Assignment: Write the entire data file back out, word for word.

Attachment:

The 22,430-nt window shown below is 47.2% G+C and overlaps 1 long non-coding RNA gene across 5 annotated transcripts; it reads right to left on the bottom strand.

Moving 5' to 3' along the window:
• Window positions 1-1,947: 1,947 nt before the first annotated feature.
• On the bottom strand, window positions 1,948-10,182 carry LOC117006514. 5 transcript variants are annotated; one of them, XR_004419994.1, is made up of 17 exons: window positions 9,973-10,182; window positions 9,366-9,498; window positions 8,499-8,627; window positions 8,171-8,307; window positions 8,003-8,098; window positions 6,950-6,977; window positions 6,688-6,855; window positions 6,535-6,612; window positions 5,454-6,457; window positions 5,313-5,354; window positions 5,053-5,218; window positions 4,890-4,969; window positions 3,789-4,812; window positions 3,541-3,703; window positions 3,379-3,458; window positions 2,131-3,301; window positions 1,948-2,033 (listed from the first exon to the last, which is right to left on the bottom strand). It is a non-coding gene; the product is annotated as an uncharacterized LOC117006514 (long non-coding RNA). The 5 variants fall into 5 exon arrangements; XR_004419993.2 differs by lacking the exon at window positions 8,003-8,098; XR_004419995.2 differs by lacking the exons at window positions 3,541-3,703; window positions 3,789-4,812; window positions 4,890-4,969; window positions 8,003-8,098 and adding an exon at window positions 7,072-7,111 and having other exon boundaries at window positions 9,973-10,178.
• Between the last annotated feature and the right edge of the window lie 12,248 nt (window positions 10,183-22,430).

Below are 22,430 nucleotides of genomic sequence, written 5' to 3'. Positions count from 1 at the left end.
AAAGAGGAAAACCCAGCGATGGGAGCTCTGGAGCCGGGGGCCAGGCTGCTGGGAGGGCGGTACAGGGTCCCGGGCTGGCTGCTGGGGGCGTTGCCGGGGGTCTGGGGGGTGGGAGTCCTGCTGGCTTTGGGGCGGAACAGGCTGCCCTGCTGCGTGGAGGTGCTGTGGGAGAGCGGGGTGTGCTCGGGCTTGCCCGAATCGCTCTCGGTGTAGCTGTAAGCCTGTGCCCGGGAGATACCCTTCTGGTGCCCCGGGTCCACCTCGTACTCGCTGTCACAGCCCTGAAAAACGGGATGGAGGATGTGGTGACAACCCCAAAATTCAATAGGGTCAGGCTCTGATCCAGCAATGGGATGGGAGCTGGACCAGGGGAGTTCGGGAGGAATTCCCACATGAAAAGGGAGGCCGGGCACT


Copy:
The 22,430-nt window shown below is 47.2% G+C and overlaps 1 long non-coding RNA gene across 5 annotated transcripts; it reads right to left on the bottom strand.

Moving 5' to 3' along the window:
• Window positions 1-1,947: 1,947 nt before the first annotated feature.
• On the bottom strand, window positions 1,948-10,182 carry LOC117006514. 5 transcript variants are annotated; one of them, XR_004419994.1, is made up of 17 exons: window positions 9,973-10,182; window positions 9,366-9,498; window positions 8,499-8,627; window positions 8,171-8,307; window positions 8,003-8,098; window positions 6,950-6,977; window positions 6,688-6,855; window positions 6,535-6,612; window positions 5,454-6,457; window positions 5,313-5,354; window positions 5,053-5,218; window positions 4,890-4,969; window positions 3,789-4,812; window positions 3,541-3,703; window positions 3,379-3,458; window positions 2,131-3,301; window positions 1,948-2,033 (listed from the first exon to the last, which is right to left on the bottom strand). It is a non-coding gene; the product is annotated as an uncharacterized LOC117006514 (long non-coding RNA). The 5 variants fall into 5 exon arrangements; XR_004419993.2 differs by lacking the exon at window positions 8,003-8,098; XR_004419995.2 differs by lacking the exons at window positions 3,541-3,703; window positions 3,789-4,812; window positions 4,890-4,969; window positions 8,003-8,098 and adding an exon at window positions 7,072-7,111 and having other exon boundaries at window positions 9,973-10,178.
• Between the last annotated feature and the right edge of the window lie 12,248 nt (window positions 10,183-22,430).

Below are 22,430 nucleotides of genomic sequence, written 5' to 3'. Positions count from 1 at the left end.
AAAGAGGAAAACCCAGCGATGGGAGCTCTGGAGCCGGGGGCCAGGCTGCTGGGAGGGCGGTACAGGGTCCCGGGCTGGCTGCTGGGGGCGTTGCCGGGGGTCTGGGGGGTGGGAGTCCTGCTGGCTTTGGGGCGGAACAGGCTGCCCTGCTGCGTGGAGGTGCTGTGGGAGAGCGGGGTGTGCTCGGGCTTGCCCGAATCGCTCTCGGTGTAGCTGTAAGCCTGTGCCCGGGAGATACCCTTCTGGTGCCCCGGGTCCACCTCGTACTCGCTGTCACAGCCCTGAAAAACGGGATGGAGGATGTGGTGACAACCCCAAAATTCAATAGGGTCAGGCTCTGATCCAGCAATGGGATGGGAGCTGGACCAGGGGAGTTCGGGAGGAATTCCCACATGAAAAGGGAGGCCGGGCACT